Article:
I think two jobs ago we did something like this and just compiled it once and stuck it on the class path.


Checked in and everything if I remember correctly

Joshua Suskalo01:05:37

Alright, well after getting it down to just special forms and an ns clause it's still a few too many class files. I think I might just make a java artifact that I can put out on clojars.

Joshua Suskalo01:05:46

Thanks for the suggestion @dpsutton!


@suskeyhose one thing that i think might be worth investigating is just using


making your class and loading it into the right classloader

Joshua Suskalo03:05:30

I think that adds more overhead than just making an additional jar with the single class file in it, and it certainly increases the runtime overhead for users of my library.


Clojure has a censored version of asm


(oh, I forgot that is such a heinous arrow)


I’ve just adopted using component( in my project, and I’d like to know how others think about the experience. I haven’t checked, but there seem to be quite a few alternatives like integrant and mount. It might be because I’m inexperienced, but restructuring a non-component project (which was made of many global singleton defs and defns) into a component project wasn’t easy..


I like that using these libs seem to direct code organisation towards a more decoupled way.


I've worked with all 3 and currently prefer integrant then component, lastly mount


> restructuring [...] wasn't reasy Seems like it's one of the reasons behind since it can work with regular functions. Personally, I use Integrant. Wasn't that hard given that I had to just add a bunch of multimethods only for the lifecycle parts that I was interested in.


What I like in integrant is that system structure and component config are in the same source data structure


At least in my experience


I prefer stuartsierra/component for the simplicity of the model. In the ends it's a topological sort and a function to map over your graph. I used the generic mapping in the past to implement "system wide" functions, other than start and stop.


To add to what imre said - it can be separated with e.g. Aero. That's exactly what juxt/yada uses, and sometimes it makes sense - in my case, because I'm using shadow-cljs and I want to pull some of the config from the shadow-cljs.edn file.


I use juxt clip, across a variety of applications. Works really well.


Similar concepts as others (there is a small comparison here:


I've used every library mentioned so far apart from Component, and I also prefer Clip. The only downside is that it is not (yet) possible to start/stop a partial system.


What I don't like about Mount and Integrant is that both conflate namespaces with components. I also found Clip pretty easy to grok, compared to e.g. Integrant. YMMV, of course.

Darin Douglass10:05:01

We’ve recently found redelay and have been really happy with how simply it deals with state.

Noah Bogart11:05:11

@U01TFN2113P I just did the same but with integrant. It’s a lot of up front work but when you get into the “reloaded workflow”, it makes things so much smoother.

Ben Sless11:05:28

Took me some time to "get" component. I think my problem was Component seemed too ad-hoc and using them was often left up to the implementation. Looking at I landed at a usage mode I liked: Very generic components. Implement interfaces on them, including IFn. Take "constructor" functions as arguments. Constructor functions take the entire component as argument and destructure the keys they require out of it. Because of how component works and how the aero config got merged in, the component's this contains all of its dependencies and options. And finally, don't pass components as arguments to functions which aren't constructors. It creates code which looks a bit weird, but very easy and pleasant to work with.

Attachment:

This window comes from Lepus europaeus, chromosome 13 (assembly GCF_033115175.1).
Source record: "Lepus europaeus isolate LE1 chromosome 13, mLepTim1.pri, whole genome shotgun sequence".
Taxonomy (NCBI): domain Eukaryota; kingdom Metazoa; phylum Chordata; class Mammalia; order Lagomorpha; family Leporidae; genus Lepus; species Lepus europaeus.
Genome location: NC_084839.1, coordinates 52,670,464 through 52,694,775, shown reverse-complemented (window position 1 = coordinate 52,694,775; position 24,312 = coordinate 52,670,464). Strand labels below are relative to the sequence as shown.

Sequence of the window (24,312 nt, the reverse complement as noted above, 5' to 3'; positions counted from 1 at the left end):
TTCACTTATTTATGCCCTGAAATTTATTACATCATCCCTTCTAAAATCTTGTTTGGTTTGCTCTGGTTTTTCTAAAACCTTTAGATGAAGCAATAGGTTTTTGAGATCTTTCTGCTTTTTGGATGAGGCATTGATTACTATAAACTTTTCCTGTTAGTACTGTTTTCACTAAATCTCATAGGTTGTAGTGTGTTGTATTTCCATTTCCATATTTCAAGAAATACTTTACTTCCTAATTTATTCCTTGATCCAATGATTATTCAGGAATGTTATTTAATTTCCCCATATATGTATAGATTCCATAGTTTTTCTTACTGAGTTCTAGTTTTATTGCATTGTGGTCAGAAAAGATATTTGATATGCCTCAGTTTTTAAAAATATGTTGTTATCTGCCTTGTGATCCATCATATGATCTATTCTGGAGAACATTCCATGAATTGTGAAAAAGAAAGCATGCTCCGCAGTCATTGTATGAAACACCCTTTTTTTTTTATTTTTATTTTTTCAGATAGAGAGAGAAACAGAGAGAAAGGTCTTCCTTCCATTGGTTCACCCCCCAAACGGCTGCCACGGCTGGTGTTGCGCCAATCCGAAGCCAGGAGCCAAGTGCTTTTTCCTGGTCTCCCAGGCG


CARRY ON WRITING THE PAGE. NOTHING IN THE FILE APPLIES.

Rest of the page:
Thanks for all the comments. When using component, I felt its way of coding makes the whole structure more nested than I originally thought. For instance to track down where the datasource is made -whether it be that of jdbc or from hikari congig - I needed to go to the definition of record database first, and then to its realiing function, and finally to where it actually gets injected. In the meantime it was quite verbose, with its structure code and business code mingled together.


But I believe the directive of component is a truly needed one. Will look more into it with other suggestions, thanks!

Noah Bogart13:05:10

yeah, it can make things feel much more interwoven/complex, but it also reveals how interconnected things already were through globals.

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Great thread! @U4ZDX466T I have a question specifically for you. > The only downside is that it is not (yet) possible to start/stop a partial system. Usually the way we can test apps using these libraries is not starting real HTTP web server and replace it with a handler functions and so on. If you can’t start/stop a partial system, how do you test them? Do you start whole dependencies and then mock all HTTP calls or such? Please share how you test a Clip app, very interested.


I rarely mock anything. The one application where I've had the opportunity to use Clip I just start the entire system and test against that. Might not be a viable option with larger applications, of course (although you might be able to split it into several systems, not sure).

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Is anyone aware of a utility lib that has a hybrid let/`letfn` macro? I often want to use letfn but end up just going with a let as I also need let-like bindings in the same scope and don't like the idea of adding yet another level of indentation. I'm looking for something where you can mix let and letfn style bindings in the same binding vector


I hardly use letfn, I just can't remember the syntax. Imo letfn is useful for mutually recursive fns, but in other cases, I would just use let

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It's a pretty simple and convenient syntax actually if you only need to let fns


(letfn [(foo [] 1)] (foo))


yeah, once I look it up it makes sense, but I just can't remember it


I prefer it a lot to using let when it's possible as it's a lot more concise


@imre Let me take a stab at it - untested


(defmacro let% [clauses]